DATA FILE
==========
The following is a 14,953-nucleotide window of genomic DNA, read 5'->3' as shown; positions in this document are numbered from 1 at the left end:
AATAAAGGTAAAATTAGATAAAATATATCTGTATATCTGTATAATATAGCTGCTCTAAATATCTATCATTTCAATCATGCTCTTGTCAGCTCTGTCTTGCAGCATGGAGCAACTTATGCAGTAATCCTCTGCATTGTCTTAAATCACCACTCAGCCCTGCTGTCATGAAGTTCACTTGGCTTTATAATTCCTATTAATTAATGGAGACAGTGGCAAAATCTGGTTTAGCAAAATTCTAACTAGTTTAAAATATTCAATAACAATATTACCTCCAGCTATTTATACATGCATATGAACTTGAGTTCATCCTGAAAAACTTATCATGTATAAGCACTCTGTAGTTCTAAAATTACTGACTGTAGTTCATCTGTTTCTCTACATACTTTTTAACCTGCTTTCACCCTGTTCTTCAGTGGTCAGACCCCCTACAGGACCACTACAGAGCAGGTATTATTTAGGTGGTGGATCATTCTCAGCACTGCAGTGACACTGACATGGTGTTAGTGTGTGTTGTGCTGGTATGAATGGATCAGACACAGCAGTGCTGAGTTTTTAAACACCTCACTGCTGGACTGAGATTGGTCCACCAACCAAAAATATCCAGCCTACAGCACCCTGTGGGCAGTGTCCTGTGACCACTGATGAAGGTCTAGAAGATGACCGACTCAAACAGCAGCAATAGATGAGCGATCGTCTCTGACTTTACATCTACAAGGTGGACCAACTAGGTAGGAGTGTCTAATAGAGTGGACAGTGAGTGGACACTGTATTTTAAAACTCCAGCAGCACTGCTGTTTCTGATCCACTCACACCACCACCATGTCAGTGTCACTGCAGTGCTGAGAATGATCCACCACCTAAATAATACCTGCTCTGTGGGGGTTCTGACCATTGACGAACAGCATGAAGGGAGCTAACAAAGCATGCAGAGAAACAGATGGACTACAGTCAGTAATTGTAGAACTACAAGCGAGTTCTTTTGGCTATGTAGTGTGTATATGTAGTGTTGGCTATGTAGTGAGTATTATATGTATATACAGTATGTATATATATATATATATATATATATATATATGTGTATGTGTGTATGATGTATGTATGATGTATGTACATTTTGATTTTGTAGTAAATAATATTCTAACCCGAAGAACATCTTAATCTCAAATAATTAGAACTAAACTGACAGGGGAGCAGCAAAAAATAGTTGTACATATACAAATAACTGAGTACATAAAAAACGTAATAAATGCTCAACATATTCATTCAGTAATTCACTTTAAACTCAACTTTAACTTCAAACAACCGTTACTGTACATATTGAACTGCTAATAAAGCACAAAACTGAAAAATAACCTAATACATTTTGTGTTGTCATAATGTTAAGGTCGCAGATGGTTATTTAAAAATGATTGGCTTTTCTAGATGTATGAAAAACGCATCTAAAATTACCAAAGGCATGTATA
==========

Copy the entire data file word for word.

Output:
The following is a 14,953-nucleotide window of genomic DNA, read 5'->3' as shown; positions in this document are numbered from 1 at the left end:
AATAAAGGTAAAATTAGATAAAATATATCTGTATATCTGTATAATATAGCTGCTCTAAATATCTATCATTTCAATCATGCTCTTGTCAGCTCTGTCTTGCAGCATGGAGCAACTTATGCAGTAATCCTCTGCATTGTCTTAAATCACCACTCAGCCCTGCTGTCATGAAGTTCACTTGGCTTTATAATTCCTATTAATTAATGGAGACAGTGGCAAAATCTGGTTTAGCAAAATTCTAACTAGTTTAAAATATTCAATAACAATATTACCTCCAGCTATTTATACATGCATATGAACTTGAGTTCATCCTGAAAAACTTATCATGTATAAGCACTCTGTAGTTCTAAAATTACTGACTGTAGTTCATCTGTTTCTCTACATACTTTTTAACCTGCTTTCACCCTGTTCTTCAGTGGTCAGACCCCCTACAGGACCACTACAGAGCAGGTATTATTTAGGTGGTGGATCATTCTCAGCACTGCAGTGACACTGACATGGTGTTAGTGTGTGTTGTGCTGGTATGAATGGATCAGACACAGCAGTGCTGAGTTTTTAAACACCTCACTGCTGGACTGAGATTGGTCCACCAACCAAAAATATCCAGCCTACAGCACCCTGTGGGCAGTGTCCTGTGACCACTGATGAAGGTCTAGAAGATGACCGACTCAAACAGCAGCAATAGATGAGCGATCGTCTCTGACTTTACATCTACAAGGTGGACCAACTAGGTAGGAGTGTCTAATAGAGTGGACAGTGAGTGGACACTGTATTTTAAAACTCCAGCAGCACTGCTGTTTCTGATCCACTCACACCACCACCATGTCAGTGTCACTGCAGTGCTGAGAATGATCCACCACCTAAATAATACCTGCTCTGTGGGGGTTCTGACCATTGACGAACAGCATGAAGGGAGCTAACAAAGCATGCAGAGAAACAGATGGACTACAGTCAGTAATTGTAGAACTACAAGCGAGTTCTTTTGGCTATGTAGTGTGTATATGTAGTGTTGGCTATGTAGTGAGTATTATATGTATATACAGTATGTATATATATATATATATATATATATATATATGTGTATGTGTGTATGATGTATGTATGATGTATGTACATTTTGATTTTGTAGTAAATAATATTCTAACCCGAAGAACATCTTAATCTCAAATAATTAGAACTAAACTGACAGGGGAGCAGCAAAAAATAGTTGTACATATACAAATAACTGAGTACATAAAAAACGTAATAAATGCTCAACATATTCATTCAGTAATTCACTTTAAACTCAACTTTAACTTCAAACAACCGTTACTGTACATATTGAACTGCTAATAAAGCACAAAACTGAAAAATAACCTAATACATTTTGTGTTGTCATAATGTTAAGGTCGCAGATGGTTATTTAAAAATGATTGGCTTTTCTAGATGTATGAAAAACGCATCTAAAATTACCAAAGGCATGTATA